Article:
A High-Calvinist Response to the Title Question
The reason I have made such a long statement on God’s justice is because many don’t agree with me, and so have adapted a sordid view of what lies behind the determination of some people to choose not to love God. The high-Calvinists answer “yes” to the title question of this paper: If God created everything, and some reject Him, doesn’t God create some to damnation? They teach God does so for His glory, which they define as His demonstration of power. In his book, The Basic Ideas of Calvinism (Baker publications, 6th Edition, p.54), the Calvinist, H. Henry Meeter explains it this way:
“We can begin by saying that as reprobate, as sinners, they are never the objects of God’s favor, but always of His wrath. God is glorified in the administration of His justice as revealed in the eternal punishment of the wicked.”
Of course, this viewpoint is completely understandable when argued from the presupposition of voluntarism (above), foundational to Calvinist theology. But it clearly impugns God’s goodness.
God doesn’t purpose to destroy people in response to their rejection of Him. God is primarily concerned with restoring right order—the righteousness of His kingdom. People who reject God place themselves outside of justice (i.e., outside His kingdom) and therefore are dead spiritually and therefore remain outside His kingdom. God doesn’t need to punish them with hell because they are already in hell—that is, they remain under God’s wrath; although the hell they experience now in the presence of God will certainly pale in comparison of the hell they will experience in the second death (Rev. 20:11-15), where God’s influence is absent. Whoever holds to a course of rebellion against God, God will ultimately leave him or her to the desire of his or her will because for His kingdom to reign fully, it must be perfectly just; therefore, no injustice can be allowed to exist—again, not because God is vengeful or retributive, but because God is Good.
Some will argue at this point the Scriptures clearly teach God will us judge based on our works (e.g., Ps. 62:12; Prov. 24:12; Jer. 17:10; Matt. 16:27; Rom. 2:6-11; I Pet. 1:17; Rev. 20:12 and 22:12). This would seem to be distributive justice. It isn’t. Our salvation is to stand in the kingdom of God, in Christ. If we are in God’s salvation it will be reflected by our most consistent character. Whether our consistent character is of holy love (in the kingdom) or is of selfish-ambition (outside the kingdom), it will be evident by our actions and passions. At the final judgment God will assess our works and depending on what He finds, He will either say we are or we are not in His kingdom—that is, whether we stand in Christ or don’t stand in Christ. Because we neither earn entrance into God’s kingdom, nor somehow build God’s kingdom for ourselves, our ultimate character as kingdom dwellers is the work of the Holy Spirit within us and our devotion to the Holy Spirit’s work (contrast the passages about judgment by works against passages such as John 3:21, Eph. 2:10, and Phil. 2:12-13)—that is, we live by faith. If we reject God's Spirit, which is to stand outside of God's kingdom, our consistent character will reflect this choice, too. Therefore, our salvation is not decided on the basis of distributive justice but on whether or not we are standing in God’s justice.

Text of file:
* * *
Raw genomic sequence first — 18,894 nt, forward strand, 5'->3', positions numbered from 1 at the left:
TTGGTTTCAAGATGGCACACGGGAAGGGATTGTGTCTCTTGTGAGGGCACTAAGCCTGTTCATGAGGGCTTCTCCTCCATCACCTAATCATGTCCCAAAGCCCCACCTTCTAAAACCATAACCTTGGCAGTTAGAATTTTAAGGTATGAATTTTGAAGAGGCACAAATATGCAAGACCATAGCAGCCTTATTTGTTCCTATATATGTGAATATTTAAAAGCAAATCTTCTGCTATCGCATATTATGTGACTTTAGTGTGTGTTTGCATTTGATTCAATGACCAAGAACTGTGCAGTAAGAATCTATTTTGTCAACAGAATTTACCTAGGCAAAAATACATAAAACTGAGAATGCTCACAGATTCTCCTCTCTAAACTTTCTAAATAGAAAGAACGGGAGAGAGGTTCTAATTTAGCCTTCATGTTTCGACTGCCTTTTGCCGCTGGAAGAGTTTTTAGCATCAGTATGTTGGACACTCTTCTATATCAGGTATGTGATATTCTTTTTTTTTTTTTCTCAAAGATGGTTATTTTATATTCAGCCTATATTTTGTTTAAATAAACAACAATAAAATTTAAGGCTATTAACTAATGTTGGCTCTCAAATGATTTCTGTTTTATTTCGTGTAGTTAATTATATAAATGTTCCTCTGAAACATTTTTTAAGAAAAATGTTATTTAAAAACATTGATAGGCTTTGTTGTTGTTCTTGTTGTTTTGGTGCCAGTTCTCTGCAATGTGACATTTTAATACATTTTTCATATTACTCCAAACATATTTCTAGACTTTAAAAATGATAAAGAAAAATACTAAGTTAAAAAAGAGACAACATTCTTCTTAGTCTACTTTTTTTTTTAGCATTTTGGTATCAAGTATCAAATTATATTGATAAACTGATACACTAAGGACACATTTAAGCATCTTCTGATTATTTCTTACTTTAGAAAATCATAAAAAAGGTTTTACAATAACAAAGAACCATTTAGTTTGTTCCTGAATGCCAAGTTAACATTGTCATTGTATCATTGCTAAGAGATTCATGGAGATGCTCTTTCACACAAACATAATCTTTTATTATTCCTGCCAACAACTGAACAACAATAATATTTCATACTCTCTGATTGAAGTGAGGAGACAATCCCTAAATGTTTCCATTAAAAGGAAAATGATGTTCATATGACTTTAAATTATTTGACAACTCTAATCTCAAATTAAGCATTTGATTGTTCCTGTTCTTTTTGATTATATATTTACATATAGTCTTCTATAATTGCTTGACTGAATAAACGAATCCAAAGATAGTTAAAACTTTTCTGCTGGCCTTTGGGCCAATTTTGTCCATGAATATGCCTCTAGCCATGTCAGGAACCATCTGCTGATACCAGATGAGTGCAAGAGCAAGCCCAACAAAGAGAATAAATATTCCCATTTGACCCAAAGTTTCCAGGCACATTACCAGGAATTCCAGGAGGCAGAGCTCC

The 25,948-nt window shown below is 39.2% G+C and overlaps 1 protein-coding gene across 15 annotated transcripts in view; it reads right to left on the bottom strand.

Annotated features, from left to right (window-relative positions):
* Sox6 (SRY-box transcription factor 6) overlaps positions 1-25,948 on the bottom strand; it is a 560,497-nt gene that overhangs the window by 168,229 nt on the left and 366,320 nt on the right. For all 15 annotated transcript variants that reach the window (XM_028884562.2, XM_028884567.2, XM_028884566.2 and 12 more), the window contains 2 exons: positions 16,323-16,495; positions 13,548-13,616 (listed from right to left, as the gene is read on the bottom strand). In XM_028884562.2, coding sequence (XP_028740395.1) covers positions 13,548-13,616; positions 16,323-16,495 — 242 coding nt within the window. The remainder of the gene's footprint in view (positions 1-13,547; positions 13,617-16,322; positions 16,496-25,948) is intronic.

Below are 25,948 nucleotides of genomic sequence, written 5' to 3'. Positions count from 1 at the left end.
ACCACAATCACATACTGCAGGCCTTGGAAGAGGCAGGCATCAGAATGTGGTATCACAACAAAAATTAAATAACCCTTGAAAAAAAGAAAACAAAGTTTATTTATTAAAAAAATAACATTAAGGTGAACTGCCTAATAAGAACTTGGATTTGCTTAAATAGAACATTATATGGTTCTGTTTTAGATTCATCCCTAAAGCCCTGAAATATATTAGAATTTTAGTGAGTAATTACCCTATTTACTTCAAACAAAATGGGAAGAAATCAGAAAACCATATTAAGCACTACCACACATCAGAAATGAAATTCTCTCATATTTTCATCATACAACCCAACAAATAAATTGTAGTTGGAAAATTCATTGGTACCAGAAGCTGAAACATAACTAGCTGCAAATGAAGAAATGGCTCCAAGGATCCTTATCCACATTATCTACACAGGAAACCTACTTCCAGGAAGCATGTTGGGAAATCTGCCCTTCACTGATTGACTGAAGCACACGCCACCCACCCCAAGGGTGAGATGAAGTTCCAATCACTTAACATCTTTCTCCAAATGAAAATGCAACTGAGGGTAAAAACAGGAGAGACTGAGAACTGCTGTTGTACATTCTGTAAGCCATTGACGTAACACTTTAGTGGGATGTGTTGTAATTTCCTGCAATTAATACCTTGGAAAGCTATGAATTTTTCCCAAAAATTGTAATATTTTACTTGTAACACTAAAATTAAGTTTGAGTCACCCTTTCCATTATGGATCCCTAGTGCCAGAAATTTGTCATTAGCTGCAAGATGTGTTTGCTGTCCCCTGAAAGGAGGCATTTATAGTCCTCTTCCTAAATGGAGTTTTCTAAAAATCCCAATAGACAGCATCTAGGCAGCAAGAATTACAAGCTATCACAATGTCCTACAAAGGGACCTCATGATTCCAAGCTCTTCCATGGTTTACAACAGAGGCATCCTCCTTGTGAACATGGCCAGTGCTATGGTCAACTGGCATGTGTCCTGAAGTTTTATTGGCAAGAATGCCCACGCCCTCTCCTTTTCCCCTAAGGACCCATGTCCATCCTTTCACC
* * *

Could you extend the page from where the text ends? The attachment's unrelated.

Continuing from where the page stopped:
When we properly understand God’s justice as the right order of things, we can no longer even imagine God creating some people for reprobation. Double predestination—the choosing before all eternity whom God would love and whom He wouldn’t, or even a more moderate position of God withholding necessary grace from some, so that while acting “freely” they would nevertheless be guaranteed to fail (i.e., compatibilism)—becomes an absurdity in the face of God’s kingdom justice. To purposely create beings to be disordered—to be unjust—would undermine His purpose in creation, and therefore contradict His Goodness. No, we must discover a different reason for God allowing the universe to end up with both people who reject God and people who accept Him.
A Response to the Title Question on the Basis of God’s Goodness
Hopefully by all of this we are beginning to understand God’s purpose in creation. His glory is righteous relationships between His image bearers and Himself and, consequently, between His image bearers, collectively as the kingdom of God. His glory is the power of His goodness to create a place where beings necessarily in His image can dwell with Him by the same love bonding the relationships inherent to God’s eternal being—not power for the sake of demonstration of power. When Saint Paul states, “For all persons have sinned and fall short of the glory of God (Rom. 3:23),” he means the glory of the power of God’s goodness manifested in a kingdom of relationships of holy love. Paul’s statement doesn’t make sense if glory meant simply a demonstration of God’s power.
God’s glory that is His kingdom has meaning only if His image bearers truly love Him in perfect tension with holiness. This means among other things, his image bearers must freely choose to love Him. God could, of course, create automatons programmed to love Him, but such love—if we could call it that—would be unholy, and therefore, not good; for God to create such an artificial state—except, I guess, as a toy kingdom, which was not His purpose--He would have to deny Himself.
To create image bearers who could be true dwellers with Him in His kingdom, He created humankind as neither Good, nor the absence of Good (Evil), but God created humankind innocent (Genesis 2:25). And God called this nascent state of humankind, very good (beautiful). He did so because had God created them “Good” they would have been like God in that they could only choose to love in justice. But being created beings, they are necessarily contingent beings, so they cannot be God, or realize His purpose for them as His image bearers without sharing His nature. But for them to genuinely share the Divine nature, they must grow into it through a relationship with God because only God is love; otherwise, they wouldn’t be contingent beings, but only mere projections of God.